Often overlooked in the KC-X tanker debate are the implications for US military personnel if the winning tanker contractor does not deliver the new KC-X tankers to the Air Force on time or with advertised performance, said Ralph Crosby, EADS North America’s board chairman. Briefing reporters Tuesday at AFA’s Air & Space Conference, Crosby asserted that the perception is false that the firm-fixed price contracting arrangement planned for KC-X places the risk burden predominantly on the contractor. Such thinking “leaves out the issue” of measuring the “certainty that the customer is going to get what he says he needs,” he said. Crosby claimed his company’s KC-45 tanker is “lower” risk in this regard than rival Boeing’s KC-767-based model. As an example of this, Crosby noted, that EADS last week successfully passed fuel from one of its A330-based tankers—the same basic model being offered to the Air Force—to another one of its A330 tankers at the rate of 1,200 gallons per minute, the Air Force’s flow-rate requirement. That showed that “what we have committed to do is being demonstrated well before the competitive outcome,” he said.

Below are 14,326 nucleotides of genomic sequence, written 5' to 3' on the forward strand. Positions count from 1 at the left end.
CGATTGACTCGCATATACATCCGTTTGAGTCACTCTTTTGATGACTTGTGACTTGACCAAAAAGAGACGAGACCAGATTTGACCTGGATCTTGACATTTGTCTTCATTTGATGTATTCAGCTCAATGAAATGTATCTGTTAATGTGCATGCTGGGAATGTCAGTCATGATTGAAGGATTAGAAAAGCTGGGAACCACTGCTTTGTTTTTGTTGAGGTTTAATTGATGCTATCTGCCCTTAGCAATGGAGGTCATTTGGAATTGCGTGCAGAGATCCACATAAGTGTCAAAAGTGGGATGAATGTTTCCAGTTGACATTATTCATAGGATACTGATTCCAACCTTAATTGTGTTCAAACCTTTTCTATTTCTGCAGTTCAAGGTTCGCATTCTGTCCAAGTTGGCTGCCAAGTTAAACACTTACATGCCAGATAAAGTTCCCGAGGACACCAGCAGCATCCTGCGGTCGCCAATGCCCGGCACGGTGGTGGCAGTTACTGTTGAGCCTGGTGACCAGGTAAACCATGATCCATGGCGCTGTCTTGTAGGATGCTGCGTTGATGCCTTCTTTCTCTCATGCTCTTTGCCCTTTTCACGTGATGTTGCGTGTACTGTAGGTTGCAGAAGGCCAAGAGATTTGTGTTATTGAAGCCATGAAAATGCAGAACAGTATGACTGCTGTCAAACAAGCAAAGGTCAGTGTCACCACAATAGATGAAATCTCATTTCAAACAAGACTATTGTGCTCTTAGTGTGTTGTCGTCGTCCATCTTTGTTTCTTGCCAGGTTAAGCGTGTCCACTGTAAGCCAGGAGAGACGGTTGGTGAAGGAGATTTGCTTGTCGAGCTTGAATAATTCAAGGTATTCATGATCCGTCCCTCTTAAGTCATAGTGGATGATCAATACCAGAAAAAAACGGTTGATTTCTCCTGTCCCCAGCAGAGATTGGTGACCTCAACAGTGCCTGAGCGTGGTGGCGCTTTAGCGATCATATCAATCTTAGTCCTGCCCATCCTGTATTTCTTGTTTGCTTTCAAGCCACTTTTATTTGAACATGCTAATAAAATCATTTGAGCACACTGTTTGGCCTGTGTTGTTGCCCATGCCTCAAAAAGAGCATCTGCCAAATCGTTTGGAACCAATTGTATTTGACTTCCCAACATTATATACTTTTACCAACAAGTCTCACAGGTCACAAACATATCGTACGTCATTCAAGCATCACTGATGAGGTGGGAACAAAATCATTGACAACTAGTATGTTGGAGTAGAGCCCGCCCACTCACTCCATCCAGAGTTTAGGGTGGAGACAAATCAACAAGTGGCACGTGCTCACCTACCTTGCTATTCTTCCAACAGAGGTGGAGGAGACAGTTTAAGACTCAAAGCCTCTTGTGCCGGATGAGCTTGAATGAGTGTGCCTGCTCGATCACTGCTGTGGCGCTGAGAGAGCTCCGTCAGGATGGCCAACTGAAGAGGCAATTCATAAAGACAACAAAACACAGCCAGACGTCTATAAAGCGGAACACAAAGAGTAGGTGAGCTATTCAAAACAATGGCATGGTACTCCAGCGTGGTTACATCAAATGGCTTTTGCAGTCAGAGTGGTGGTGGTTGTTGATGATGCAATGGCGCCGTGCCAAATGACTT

The U.S. supports “a stronger and more capable” European defense, Defense Secretary Lloyd J. Austin III said during an Oct. 22 press conference in Brussels—but that defense should not duplicate the functions and capabilities of the NATO alliance.